Constitution Check: Would a total ban on drivers’ use of cell phones be constitutional?

In a continuing series of posts, Lyle Denniston provides responses based on the Constitution and its history to public statements about the meaning of the Constitution and what duties it imposes or rights it protects. Today’s topic: the proposal to ban all use of cell phones by drivers of cars and trucks.

The statement at issue:

“It’s time to put a stop to distraction.  Just because we can stay connected when we drive does not mean we should.  No call, no text, no update is worth a human life.”

  • Deborah Hersman, chairwoman of the National Transportation Safety Board, in an op-ed column in the Washington Post, “Why we should ban drivers from using portable electronic devices,” December 15, defending the Board’s new recommendation.

We checked the Constitution, and…

Photo by Edbrown05 via Wikimedia Commons

Chairwoman Hersman and her colleagues on the Safety Board did not say so explicitly, but their proposed cell phone ban undoubtedly relies upon a theory of government “police power” to regulate how motorists use their cars.  “Police power” is broadly defined as the authority to pass laws to protect public health, safety, and morals.

The Safety Board itself does not have power under that theory to impose a cell phone ban; its recommendation could be implemented only if state and city governments, which do have that authority, go along with the idea.  No such ban has been enacted anywhere in the country.

That power, of course, has been used to impose speed limits, seat belt requirements, and age restrictions on drivers, and helmet requirements for motorcyclists.  But not one of those mandates involves a form of human behavior that anyone could argue sensibly is protected by the First Amendment’s free speech clause.   No court, for example, would take seriously an argument that driving very fast is a form of expression.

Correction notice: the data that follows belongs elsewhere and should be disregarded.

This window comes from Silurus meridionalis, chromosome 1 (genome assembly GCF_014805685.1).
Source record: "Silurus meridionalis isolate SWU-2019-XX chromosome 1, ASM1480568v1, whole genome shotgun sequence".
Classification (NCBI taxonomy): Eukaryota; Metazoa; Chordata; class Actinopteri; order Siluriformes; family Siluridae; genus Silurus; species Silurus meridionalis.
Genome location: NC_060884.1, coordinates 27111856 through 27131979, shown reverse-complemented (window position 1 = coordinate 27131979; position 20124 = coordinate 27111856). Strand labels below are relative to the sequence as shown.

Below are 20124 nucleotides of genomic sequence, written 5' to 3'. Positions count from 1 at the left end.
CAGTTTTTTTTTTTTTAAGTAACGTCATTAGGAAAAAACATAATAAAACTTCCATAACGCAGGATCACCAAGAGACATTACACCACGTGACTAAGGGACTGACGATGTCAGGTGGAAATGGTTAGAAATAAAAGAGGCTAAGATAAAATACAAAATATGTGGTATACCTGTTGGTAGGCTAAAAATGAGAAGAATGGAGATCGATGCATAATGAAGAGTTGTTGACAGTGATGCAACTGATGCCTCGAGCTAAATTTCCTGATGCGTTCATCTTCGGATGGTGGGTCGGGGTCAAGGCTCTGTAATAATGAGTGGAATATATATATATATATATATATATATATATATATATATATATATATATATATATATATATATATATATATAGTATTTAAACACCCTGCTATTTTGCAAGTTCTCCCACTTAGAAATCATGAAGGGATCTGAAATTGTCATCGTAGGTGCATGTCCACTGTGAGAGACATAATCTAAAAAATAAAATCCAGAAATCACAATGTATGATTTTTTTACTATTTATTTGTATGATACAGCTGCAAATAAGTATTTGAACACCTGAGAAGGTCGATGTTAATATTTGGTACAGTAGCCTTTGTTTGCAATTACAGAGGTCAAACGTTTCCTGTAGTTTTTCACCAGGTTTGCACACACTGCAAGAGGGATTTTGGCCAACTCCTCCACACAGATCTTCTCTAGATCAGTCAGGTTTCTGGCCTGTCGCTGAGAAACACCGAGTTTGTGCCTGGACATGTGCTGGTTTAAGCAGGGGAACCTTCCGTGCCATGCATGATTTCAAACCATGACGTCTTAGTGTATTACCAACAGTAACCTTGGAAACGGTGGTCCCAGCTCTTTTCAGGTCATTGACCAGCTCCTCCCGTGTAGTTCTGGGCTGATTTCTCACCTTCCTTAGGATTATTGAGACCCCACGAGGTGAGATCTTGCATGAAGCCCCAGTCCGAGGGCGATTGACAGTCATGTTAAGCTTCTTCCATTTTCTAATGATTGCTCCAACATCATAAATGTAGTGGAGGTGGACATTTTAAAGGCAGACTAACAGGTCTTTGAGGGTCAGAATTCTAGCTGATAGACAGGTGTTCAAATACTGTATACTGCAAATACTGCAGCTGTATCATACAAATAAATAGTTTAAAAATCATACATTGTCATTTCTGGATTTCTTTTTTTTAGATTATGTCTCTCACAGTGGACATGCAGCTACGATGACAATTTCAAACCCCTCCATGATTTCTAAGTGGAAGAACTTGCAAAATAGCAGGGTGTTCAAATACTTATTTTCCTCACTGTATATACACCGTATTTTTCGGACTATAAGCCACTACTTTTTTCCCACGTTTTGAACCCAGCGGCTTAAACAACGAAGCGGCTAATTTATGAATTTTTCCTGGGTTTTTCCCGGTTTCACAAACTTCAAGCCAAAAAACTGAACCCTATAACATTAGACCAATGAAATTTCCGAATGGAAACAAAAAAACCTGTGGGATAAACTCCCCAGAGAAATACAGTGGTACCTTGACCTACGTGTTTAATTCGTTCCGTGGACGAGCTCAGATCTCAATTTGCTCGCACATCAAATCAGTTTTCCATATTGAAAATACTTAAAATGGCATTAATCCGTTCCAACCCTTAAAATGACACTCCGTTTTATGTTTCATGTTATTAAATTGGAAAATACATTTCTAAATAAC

But using a telephone is clearly protected under the First Amendment, and the Supreme Court has said that it even involves a right of personal privacy when one uses a public telephone booth.  The question for the courts, if a flat ban on all cell phone use by drivers were ever to be enacted, is whether those rights are in effect when one is behind the wheel of a moving private vehicle.

Americans are very jealous of the rights they believe they have, and many Americans are eager to go to court to test the reach of those rights.   Seat belt laws and motorcycle helmet laws were widely challenged when they first started appearing in the early 1980s.   Their contribution to public safety may have been obvious, but the lawsuits flowed anyway.  That they routinely would be upheld in court was far from a deterrent.

Today, a strong libertarian, limited-government movement in American society – typified by the “Tea Party” – practically guarantees that a total ban on cell phones for drivers would meet an immediate constitutional challenge.

Americans are very jealous of the rights they believe they have, and many Americans are eager to go to court to test the reach of those rights.

Indeed, James Ostrowski, a lawyer in Buffalo, N.Y., well known locally for handling libertarian causes, has sued to challenge his own arrest for using a cell phone while driving under a state law that restricts such devices but does not ban them altogether.  “Surely,” his legal brief argued, “the courts have a role to play in ensuring that this endless stream of meddlesome legislation passes muster under the state and federal constitutions.”